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I hit the top of Haftan’s pass and ran along the road, turning up the side path toward the clearing on the top of the bluff. My heart pounded and all thoughts of danger and caution fled. I laughed wildly, praying the last few days had been a fever-dream brought on by the restless. I practically threw myself into the clearing, my feet flying over the ground and leapt up the hill to the point overlooking the town. The closer I got to the edge, the slower my feet moved. I finally stopped, staring over the edge. I couldn’t speak. I couldn’t move. It felt like my heart was dying.

My mind refused to process as I stared off the edge. Most of the buildings were still intact: a few burned and collapsed but the rest seemed largely unharmed. Wryly, I noticed Master Owen would need a new roof soon and someone had left the loft door on the smithy open again.

I focused on the details, shutting out the rest. The early grain had been cut and the debris of ransacked houses and barns lay everywhere, strewn over the ground near the torn rags of bloody clothes. I closed my eyes, counting slowly to twenty and praying silently for strength before looking again. Scattered throughout the lawns and roads of my town, anywhere there had been open ground, were tall wooden lodge poles with a crossbar several feet off the ground. And on each pole were two townspeople, crucified back to back.

Tears streamed down my face as I stood there, clutching the heavy saber to my chest. After several minutes I turned away and began walking, my feet automatically picking their way down the pass into town.

Most of the girls and some of the younger boys had been strung up in the nude. Their bodies bore signs of torture and rape. I kept my head up as I walked, forcing myself to see everything. I walked through the entire expanse of town, trying to remember something pleasant about each person I passed.

I stopped in the middle of town, looking around. There were too few bodies. Over half of the town was missing. Grimly, I started searching buildings, thinking the killers had run low on time or motivation. All of the town’s livestock was gone, most of the kitchen stores were empty and every scrap of tack or rope was gone from the barns, but there were no extra bodies. Hundreds of people were missing, men, women, and children. I wanted to hope they’d gotten away, but deep within me I didn’t think so.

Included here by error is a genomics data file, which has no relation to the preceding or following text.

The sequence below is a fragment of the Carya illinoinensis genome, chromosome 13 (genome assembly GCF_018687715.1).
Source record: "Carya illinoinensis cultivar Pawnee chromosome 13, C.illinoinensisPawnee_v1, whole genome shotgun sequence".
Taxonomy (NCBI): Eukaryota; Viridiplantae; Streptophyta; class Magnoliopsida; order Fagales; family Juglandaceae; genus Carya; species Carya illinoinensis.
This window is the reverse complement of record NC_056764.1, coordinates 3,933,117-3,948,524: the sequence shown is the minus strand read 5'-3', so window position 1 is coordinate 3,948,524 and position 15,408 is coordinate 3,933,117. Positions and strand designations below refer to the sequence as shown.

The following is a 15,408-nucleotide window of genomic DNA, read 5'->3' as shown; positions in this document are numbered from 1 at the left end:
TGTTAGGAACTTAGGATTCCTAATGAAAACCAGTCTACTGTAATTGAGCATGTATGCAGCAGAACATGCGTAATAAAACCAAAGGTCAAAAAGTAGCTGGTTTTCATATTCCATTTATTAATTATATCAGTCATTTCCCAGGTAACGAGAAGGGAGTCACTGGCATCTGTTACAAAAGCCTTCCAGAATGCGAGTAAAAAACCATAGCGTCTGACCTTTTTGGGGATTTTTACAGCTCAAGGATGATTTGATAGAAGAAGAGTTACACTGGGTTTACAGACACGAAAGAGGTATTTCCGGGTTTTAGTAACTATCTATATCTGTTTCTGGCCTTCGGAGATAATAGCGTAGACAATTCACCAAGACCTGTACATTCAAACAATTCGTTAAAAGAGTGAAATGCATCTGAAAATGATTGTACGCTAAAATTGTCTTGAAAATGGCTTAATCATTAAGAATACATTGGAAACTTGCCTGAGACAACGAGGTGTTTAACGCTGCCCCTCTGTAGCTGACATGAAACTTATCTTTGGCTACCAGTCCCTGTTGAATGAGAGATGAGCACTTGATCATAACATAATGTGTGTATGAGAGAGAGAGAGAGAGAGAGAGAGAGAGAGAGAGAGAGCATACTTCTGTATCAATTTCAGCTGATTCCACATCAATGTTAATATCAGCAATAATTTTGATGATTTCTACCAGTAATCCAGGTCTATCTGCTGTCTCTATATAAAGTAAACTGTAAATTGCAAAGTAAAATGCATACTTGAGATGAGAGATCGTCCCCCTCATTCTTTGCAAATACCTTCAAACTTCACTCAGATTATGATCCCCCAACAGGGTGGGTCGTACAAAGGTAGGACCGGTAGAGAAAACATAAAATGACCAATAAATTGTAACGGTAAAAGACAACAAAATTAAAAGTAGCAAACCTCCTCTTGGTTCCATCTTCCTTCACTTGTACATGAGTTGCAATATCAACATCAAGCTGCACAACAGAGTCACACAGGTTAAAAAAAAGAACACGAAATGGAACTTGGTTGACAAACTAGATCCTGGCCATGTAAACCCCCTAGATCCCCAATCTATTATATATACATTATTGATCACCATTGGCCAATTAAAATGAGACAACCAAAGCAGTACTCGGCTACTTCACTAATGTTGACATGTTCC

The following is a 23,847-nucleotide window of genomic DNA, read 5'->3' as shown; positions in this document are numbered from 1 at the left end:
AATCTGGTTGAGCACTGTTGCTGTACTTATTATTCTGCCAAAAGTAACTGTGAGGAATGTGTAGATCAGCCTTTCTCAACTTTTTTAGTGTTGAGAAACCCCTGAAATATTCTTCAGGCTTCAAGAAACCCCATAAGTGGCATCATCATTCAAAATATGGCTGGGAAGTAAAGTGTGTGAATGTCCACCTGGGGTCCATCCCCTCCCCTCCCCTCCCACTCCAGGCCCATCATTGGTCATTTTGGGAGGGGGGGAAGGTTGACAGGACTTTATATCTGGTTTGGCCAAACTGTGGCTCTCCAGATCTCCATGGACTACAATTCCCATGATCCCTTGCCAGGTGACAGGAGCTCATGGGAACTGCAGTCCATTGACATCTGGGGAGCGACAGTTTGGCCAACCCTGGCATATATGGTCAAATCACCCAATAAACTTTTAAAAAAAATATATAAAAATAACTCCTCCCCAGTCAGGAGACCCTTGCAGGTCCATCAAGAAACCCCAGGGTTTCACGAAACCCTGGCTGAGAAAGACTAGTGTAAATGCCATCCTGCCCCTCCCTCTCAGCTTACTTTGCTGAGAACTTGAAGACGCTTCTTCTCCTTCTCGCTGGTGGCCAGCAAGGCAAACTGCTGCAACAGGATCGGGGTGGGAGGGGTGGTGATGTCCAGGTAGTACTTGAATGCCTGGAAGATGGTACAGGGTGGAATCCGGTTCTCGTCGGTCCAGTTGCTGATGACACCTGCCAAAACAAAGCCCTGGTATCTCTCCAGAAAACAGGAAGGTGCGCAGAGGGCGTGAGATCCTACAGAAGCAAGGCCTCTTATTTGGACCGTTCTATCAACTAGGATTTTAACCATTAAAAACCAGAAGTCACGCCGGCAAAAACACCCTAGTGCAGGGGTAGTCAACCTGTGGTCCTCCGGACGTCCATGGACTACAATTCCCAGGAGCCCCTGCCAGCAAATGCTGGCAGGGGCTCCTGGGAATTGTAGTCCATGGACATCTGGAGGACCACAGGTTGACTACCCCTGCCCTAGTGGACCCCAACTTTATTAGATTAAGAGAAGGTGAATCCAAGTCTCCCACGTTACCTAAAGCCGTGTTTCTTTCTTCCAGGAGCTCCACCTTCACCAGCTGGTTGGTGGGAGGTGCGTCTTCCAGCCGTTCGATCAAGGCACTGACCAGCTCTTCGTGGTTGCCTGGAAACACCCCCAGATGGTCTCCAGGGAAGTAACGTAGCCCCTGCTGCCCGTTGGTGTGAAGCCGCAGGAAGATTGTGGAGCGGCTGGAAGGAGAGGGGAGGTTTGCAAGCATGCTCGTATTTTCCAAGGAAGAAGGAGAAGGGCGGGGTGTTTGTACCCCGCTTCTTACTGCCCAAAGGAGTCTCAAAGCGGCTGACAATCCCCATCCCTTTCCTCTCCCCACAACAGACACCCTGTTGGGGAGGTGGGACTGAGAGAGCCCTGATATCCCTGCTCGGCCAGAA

I took a ladder and small hatchet from the barn nearest the inn and turned back, working my way slowly through town. I climbed each pole, cutting down the crucified bodies and dragging them into the nearest building. I laid the dead out on the floor or in beds if there was one. Once I had placed several bodies in a building I lit a fire in the hearth and spread it through each room, the light from the burning pyres letting me work through the night.

I finished my gruesome work a little before dawn, the flames filling the sky. The only building remaining in town was the smithy. Its thick stone walls and slate roof were too difficult to burn. As the sun rose that morning the sky was filled with great billowing plumes of black smoke spreading the smell of burning human flesh. I sat on a small hill next to some of the fields and watched the fire dance among the silhouetted skeletal cross beams. My whispered prayers lost against the fire’s endless roar.